17 Pages Posted: 30 Mar 2014
Date Written: March 29, 2014
In popular discourse, tax evasion by wealthy individuals is conflated with tax avoidance by multinational corporations to tell a single story about tax dodging and its negative impact on society. But conflating avoidance and evasion muddies the tax policy waters in important ways by turning legal obligations into moral ones. This Essay, prepared in connection with the Washington University School of Law colloquium on “Conceptualizing a New Institutional Framework for International Taxation,” makes the case for caution in using morality as a stop-gap measure to avoid drawing a regulated line between tax evasion and tax avoidance, while still meting out punishment within the undefined space between these two poles. It acknowledges the political gains derived from the rhetoric of morality but argues that the alternate view — that taxpayer behavior must ultimately be managed by law rather than social sanction — has the best chance of driving tax policy toward greater coherence in the long run because it makes the best case for more transparency in both lawmaking and the consequences of legislative decisions.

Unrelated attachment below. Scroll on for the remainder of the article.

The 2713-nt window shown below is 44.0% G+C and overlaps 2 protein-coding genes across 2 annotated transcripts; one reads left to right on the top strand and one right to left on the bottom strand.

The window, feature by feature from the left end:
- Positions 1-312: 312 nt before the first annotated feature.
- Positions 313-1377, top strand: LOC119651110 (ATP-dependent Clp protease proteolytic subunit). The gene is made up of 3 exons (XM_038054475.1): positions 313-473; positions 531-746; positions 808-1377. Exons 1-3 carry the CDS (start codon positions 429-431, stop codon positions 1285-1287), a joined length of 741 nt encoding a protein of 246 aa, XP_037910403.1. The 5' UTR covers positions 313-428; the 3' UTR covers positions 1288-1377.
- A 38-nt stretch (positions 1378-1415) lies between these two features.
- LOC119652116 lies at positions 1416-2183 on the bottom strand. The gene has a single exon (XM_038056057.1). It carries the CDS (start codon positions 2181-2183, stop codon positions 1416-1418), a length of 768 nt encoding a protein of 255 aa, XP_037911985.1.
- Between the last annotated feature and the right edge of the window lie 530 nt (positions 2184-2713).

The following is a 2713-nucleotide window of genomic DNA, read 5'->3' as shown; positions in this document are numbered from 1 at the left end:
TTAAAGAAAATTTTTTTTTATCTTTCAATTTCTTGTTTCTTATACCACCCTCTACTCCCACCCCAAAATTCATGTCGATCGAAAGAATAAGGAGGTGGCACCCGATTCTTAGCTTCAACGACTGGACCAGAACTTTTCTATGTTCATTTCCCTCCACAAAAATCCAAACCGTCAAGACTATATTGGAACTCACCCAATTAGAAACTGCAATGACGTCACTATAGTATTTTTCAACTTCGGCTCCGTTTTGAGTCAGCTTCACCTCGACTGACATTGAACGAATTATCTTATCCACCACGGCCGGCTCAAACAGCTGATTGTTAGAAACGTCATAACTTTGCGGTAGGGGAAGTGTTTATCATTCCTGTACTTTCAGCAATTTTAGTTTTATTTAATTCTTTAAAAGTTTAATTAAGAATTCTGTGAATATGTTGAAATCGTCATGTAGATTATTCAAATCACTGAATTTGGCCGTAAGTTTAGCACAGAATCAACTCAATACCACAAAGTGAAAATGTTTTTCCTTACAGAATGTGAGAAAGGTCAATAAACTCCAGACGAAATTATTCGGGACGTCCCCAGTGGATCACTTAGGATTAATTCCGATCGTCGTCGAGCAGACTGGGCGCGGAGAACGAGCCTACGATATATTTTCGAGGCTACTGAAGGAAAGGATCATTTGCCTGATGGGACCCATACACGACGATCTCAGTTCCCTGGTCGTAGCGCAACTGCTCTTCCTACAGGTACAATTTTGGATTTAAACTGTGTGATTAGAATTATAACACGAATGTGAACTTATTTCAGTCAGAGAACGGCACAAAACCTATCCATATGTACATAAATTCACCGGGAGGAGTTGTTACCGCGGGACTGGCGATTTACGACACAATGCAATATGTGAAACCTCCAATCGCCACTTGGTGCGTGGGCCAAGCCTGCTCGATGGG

Keywords: Taxation, tax avoidance, tax evasion, morality, ethics, multinationals, offshore, rule of law
JEL Classification: H11, H21, H87, F02, F50, F53, F59, Z13, E63, H2, K33, K34, N40, P45
Suggested Citation: Suggested Citation
Christians, Allison, Avoidance, Evasion, and Taxpayer Morality (March 29, 2014). Washington University Journal of Law and Policy, Vol. 44, Forthcoming. Available at SSRN: https://ssrn.com/abstract=2417655
By Gerrit Lietz